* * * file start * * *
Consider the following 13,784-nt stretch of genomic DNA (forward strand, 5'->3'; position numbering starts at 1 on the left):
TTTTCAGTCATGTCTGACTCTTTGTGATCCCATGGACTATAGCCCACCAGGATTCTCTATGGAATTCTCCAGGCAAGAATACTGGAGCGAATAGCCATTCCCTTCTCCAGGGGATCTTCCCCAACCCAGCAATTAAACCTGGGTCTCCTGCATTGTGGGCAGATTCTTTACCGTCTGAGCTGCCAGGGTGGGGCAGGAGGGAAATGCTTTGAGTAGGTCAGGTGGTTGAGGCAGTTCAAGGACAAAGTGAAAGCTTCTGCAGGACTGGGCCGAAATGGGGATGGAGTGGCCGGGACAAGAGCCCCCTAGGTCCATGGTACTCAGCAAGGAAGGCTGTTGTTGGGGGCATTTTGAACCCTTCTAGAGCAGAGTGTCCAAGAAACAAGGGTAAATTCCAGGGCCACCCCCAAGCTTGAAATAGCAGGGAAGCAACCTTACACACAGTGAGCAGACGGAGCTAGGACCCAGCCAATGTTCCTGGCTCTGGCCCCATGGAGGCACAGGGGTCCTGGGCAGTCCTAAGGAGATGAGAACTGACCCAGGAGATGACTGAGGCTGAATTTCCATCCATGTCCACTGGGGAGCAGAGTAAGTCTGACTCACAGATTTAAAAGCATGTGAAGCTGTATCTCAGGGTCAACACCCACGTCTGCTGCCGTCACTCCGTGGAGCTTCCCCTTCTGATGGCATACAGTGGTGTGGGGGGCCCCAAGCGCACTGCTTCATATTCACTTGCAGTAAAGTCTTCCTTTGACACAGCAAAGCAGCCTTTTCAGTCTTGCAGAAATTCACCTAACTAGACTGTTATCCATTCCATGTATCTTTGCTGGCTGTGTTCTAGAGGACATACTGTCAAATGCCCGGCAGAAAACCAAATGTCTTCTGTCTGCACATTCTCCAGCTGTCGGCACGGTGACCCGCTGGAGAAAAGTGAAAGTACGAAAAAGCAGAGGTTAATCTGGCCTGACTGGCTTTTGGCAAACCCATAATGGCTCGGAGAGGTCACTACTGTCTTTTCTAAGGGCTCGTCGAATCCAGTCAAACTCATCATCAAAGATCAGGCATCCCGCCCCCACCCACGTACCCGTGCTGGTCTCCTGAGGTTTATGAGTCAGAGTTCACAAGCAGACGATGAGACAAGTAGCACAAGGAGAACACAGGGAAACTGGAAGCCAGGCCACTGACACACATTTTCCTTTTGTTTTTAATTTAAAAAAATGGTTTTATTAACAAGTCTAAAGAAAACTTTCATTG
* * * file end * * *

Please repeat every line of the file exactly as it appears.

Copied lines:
Consider the following 13,784-nt stretch of genomic DNA (forward strand, 5'->3'; position numbering starts at 1 on the left):
TTTTCAGTCATGTCTGACTCTTTGTGATCCCATGGACTATAGCCCACCAGGATTCTCTATGGAATTCTCCAGGCAAGAATACTGGAGCGAATAGCCATTCCCTTCTCCAGGGGATCTTCCCCAACCCAGCAATTAAACCTGGGTCTCCTGCATTGTGGGCAGATTCTTTACCGTCTGAGCTGCCAGGGTGGGGCAGGAGGGAAATGCTTTGAGTAGGTCAGGTGGTTGAGGCAGTTCAAGGACAAAGTGAAAGCTTCTGCAGGACTGGGCCGAAATGGGGATGGAGTGGCCGGGACAAGAGCCCCCTAGGTCCATGGTACTCAGCAAGGAAGGCTGTTGTTGGGGGCATTTTGAACCCTTCTAGAGCAGAGTGTCCAAGAAACAAGGGTAAATTCCAGGGCCACCCCCAAGCTTGAAATAGCAGGGAAGCAACCTTACACACAGTGAGCAGACGGAGCTAGGACCCAGCCAATGTTCCTGGCTCTGGCCCCATGGAGGCACAGGGGTCCTGGGCAGTCCTAAGGAGATGAGAACTGACCCAGGAGATGACTGAGGCTGAATTTCCATCCATGTCCACTGGGGAGCAGAGTAAGTCTGACTCACAGATTTAAAAGCATGTGAAGCTGTATCTCAGGGTCAACACCCACGTCTGCTGCCGTCACTCCGTGGAGCTTCCCCTTCTGATGGCATACAGTGGTGTGGGGGGCCCCAAGCGCACTGCTTCATATTCACTTGCAGTAAAGTCTTCCTTTGACACAGCAAAGCAGCCTTTTCAGTCTTGCAGAAATTCACCTAACTAGACTGTTATCCATTCCATGTATCTTTGCTGGCTGTGTTCTAGAGGACATACTGTCAAATGCCCGGCAGAAAACCAAATGTCTTCTGTCTGCACATTCTCCAGCTGTCGGCACGGTGACCCGCTGGAGAAAAGTGAAAGTACGAAAAAGCAGAGGTTAATCTGGCCTGACTGGCTTTTGGCAAACCCATAATGGCTCGGAGAGGTCACTACTGTCTTTTCTAAGGGCTCGTCGAATCCAGTCAAACTCATCATCAAAGATCAGGCATCCCGCCCCCACCCACGTACCCGTGCTGGTCTCCTGAGGTTTATGAGTCAGAGTTCACAAGCAGACGATGAGACAAGTAGCACAAGGAGAACACAGGGAAACTGGAAGCCAGGCCACTGACACACATTTTCCTTTTGTTTTTAATTTAAAAAAATGGTTTTATTAACAAGTCTAAAGAAAACTTTCATTG